Odd analog readings [SOLVED]

Took some readings.

Between 3V3* and GND = 3.28V

Between 3V3* and A0 (with the TMP36 NOT connected) = 0.01V
Between 3V3* and A0 (with the TMP36 connected) = 2.575V

Between GND and output of TMP36 (NOT connected to A0) = 0.731V (Which converts to the right temperature)
Between GND and output of TMP36 (connected to A0) = 0.731V

3.28V from 3V3* seems close enough it shouldn’t matter, but I adjusted the code to use 3.28 to see how much it affected the end result. It still results in being about 8-10F degrees off.

I’m getting much the same thing. I measure the actual voltage across ground and the the 3.3* as 3.26V. The voltage on the signal line of the TMP36 is 0.68, corresponding to 18C, which is about right.

However, I’ve recorded readings on A0 that have fluctuated between 836 and 1241 more or less randomly. These would correspond to temperatures of between 16.5C and 48.8C.

From my calculations, the difference between 3.3V and 3.28V is about 1°C, assuming the same reading on A0.

Using your code exactly:

int reading = 0;

void setup() {
    Serial.begin(9600);

    Spark.variable("reading", &reading, INT);
    Spark.function("takeReading", takeReading);

    pinMode(A0, INPUT);
}

void loop() {
}

int takeReading(String command) {
    reading = analogRead(A0);
    Serial.println(reading);
    return reading;
}

I’m seeing the very first reading is coming back too low by about 50 in decimal.

For example:

  • My 3.3* line measures 3.269V
  • If I set my A0 input to0.728V using a 10k potentiometer
  • The first result after resetting the Core is: 857
  • The following results are: 909 to 918

857 / 4095 x 3.269V = 0.684V (actual voltage is 0.728V)
909 / 4095 x 3.269V = 0.726V (actual voltage is 0.728V)
918 / 4095 x 3.269V = 0.733V (actual voltage is 0.728V)

You can see that after that first reading it’s pretty accurate. Adding some capacitance to the input or running a digital filter would likely settle close to 0.728V. However that first reading is off.

Shorting the A0 input to GND makes the reading 0,
while shorting the A0 input to 3.3* makes the reading 4095 as we would expect.
Even after a reset this reads correctly.

Which makes me think the impedance of the input is not matched correctly to how the A/D is setup…

So I grabbed a 220 ohm and 750 ohm resistor, and attached the 220 ohm from A0 to GND, and the 750 ohm from A0 to 3.3*. This sets up a voltage of 0.753V on the A0 input. Reading that input directly after a reset, or anytime after results in readings from 934 to 949.

934 / 4095 x 3.269V = 0.746V (actual voltage is 0.753V)
949 / 4095 x 3.269V = 0.758V (actual voltage is 0.753V)

My guess is that the A/D is not setup at the correct clock speed. I can’t imagine the input impedance needs to be less than 1k ohm. Typical A/D inputs are about 10k ohm or less for properly charging up the sample and hold cap inside the microcontroller. If the impedance is too high, you won’t be able to charge up the cap in time, and the reading will be less than what you expect. Successive readings may get you all of the way charged up. The same issue of first reading being low could happen if the A/D clock speed is set too high for the speed of the system clock, which would not allow the sample and hold cap to charge up fully the first time.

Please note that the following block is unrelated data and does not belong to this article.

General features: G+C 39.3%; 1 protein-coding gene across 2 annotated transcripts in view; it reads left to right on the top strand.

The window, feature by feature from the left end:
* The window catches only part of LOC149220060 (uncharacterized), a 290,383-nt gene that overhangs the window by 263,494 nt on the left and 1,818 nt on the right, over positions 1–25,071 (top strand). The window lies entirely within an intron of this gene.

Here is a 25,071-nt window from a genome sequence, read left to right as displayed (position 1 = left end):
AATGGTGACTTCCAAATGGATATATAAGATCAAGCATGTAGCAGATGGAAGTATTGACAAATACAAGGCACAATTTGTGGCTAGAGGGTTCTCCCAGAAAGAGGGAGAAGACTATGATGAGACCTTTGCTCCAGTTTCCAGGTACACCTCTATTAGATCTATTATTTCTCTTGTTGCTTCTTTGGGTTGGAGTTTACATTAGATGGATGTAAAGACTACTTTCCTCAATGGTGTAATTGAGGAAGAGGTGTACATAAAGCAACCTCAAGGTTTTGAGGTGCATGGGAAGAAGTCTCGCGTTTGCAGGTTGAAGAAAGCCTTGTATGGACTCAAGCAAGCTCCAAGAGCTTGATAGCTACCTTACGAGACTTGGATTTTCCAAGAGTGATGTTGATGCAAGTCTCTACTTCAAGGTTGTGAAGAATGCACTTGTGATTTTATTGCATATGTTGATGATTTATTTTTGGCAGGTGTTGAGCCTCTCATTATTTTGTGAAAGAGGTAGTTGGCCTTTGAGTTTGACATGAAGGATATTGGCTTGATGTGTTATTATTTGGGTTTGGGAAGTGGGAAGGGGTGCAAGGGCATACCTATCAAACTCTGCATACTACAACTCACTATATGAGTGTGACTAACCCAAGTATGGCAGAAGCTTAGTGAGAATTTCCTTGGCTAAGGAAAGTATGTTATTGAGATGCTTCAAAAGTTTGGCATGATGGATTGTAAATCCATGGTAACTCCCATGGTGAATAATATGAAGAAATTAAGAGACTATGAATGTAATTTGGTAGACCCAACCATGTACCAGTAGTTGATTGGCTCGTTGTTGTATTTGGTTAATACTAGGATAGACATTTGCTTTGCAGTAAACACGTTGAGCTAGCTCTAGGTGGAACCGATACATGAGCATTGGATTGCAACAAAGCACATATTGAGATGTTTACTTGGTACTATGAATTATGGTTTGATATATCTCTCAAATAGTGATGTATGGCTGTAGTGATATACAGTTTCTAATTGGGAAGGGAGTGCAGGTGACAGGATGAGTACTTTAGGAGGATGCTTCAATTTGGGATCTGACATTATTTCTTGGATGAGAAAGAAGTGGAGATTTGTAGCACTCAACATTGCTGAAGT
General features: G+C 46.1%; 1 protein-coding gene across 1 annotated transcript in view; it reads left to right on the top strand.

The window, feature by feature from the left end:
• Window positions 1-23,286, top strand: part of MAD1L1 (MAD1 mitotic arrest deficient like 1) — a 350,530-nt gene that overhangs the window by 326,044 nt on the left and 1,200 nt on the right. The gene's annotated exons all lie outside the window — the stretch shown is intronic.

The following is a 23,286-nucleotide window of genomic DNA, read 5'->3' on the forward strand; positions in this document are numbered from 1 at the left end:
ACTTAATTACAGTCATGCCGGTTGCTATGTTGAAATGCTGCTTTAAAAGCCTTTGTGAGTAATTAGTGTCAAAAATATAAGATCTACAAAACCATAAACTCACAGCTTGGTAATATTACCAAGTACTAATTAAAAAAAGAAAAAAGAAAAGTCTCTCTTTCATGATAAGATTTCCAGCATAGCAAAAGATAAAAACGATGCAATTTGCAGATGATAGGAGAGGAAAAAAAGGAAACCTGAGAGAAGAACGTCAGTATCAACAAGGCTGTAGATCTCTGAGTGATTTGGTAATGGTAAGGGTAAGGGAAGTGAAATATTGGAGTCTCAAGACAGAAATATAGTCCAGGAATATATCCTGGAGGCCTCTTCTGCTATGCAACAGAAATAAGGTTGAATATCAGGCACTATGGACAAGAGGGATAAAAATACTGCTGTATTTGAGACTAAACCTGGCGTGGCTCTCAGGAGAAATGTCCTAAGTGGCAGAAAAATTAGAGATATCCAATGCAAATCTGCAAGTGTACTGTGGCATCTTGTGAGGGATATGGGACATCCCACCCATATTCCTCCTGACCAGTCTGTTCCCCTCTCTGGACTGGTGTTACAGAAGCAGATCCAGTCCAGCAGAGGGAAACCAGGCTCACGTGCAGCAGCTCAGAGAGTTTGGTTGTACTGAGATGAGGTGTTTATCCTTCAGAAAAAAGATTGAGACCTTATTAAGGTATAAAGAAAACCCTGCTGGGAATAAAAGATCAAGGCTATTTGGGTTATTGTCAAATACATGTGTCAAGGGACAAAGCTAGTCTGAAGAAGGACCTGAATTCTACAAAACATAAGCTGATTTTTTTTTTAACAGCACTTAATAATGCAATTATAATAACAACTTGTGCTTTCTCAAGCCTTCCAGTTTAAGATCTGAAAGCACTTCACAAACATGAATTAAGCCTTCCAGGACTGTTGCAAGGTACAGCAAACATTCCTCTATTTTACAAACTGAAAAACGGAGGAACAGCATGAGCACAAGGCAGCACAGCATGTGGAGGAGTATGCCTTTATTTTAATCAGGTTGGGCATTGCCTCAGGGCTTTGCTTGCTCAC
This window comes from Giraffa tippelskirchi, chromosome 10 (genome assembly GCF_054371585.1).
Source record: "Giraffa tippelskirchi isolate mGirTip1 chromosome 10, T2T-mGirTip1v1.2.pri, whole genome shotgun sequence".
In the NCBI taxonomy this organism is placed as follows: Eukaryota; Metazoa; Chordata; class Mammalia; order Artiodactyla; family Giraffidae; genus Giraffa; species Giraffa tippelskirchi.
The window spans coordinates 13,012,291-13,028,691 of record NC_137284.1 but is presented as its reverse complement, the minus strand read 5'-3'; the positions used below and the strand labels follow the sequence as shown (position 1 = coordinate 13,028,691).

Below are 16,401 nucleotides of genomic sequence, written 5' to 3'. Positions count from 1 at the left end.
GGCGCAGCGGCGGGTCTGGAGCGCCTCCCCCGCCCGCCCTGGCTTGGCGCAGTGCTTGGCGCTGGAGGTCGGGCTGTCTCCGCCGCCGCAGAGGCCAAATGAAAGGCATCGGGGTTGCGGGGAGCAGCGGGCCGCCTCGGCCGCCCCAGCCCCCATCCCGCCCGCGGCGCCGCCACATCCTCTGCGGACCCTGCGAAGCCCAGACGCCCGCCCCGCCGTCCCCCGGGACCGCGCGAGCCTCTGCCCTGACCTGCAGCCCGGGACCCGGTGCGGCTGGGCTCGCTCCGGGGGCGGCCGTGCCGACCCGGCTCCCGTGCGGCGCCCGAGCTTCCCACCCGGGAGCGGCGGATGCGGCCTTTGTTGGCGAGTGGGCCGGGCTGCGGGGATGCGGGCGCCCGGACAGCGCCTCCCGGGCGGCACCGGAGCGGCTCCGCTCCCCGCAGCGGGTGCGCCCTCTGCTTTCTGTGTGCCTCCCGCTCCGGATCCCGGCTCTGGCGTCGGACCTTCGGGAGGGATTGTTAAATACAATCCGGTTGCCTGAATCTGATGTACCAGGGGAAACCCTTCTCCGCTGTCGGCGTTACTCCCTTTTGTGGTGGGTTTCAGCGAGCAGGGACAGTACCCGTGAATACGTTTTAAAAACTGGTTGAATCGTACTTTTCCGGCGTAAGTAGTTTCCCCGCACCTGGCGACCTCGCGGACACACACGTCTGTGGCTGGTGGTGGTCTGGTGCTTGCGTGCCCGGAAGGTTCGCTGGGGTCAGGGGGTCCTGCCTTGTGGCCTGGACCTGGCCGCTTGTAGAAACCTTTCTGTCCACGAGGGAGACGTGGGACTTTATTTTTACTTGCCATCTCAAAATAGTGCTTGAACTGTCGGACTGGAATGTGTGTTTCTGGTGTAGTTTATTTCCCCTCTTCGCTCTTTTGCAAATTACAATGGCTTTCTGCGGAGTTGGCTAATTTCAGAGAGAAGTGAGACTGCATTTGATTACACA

Your readings are coming in higher than expected, which I don’t have an explanation for. But from what I see, there does seem to be an issue with the A/D setup. Eventually though the readings are dead on.

I had the same, also noticed tinker gives different readings to analogRead().

I’ve also noticed this. ~790 versus ~1270 with the same TMP36 setup. I did a voltage divider with two 1% 10k resistors and got 2096 +/- 5 which is what you’d expect.

@Hypnopompia @wgbartley @DougC @gin if you have access to some capacitors would you please try this out and let me know if it improves the readings?

1 Like

@BDub I added a .1uf ceramic cap across pins 1 and 3 of the TMP36 as suggested, but it doesn’t produce any difference.

Thanks @Hypnopompia. I really wish I had one of those sensors to try it myself… The datasheet says it has a low output impedance so it really should work. I think I might have an LM34 which is a 10mV/°F sensor but it runs off of 5V so it might work, but might not really be apples to apples comparison. Can you tell me what all of the numbers on the supposed TMP36 you have are? Looking over at Sparkfun.com their users seem to be having some issues as well but some of the fixes are questionable: https://www.sparkfun.com/products/10988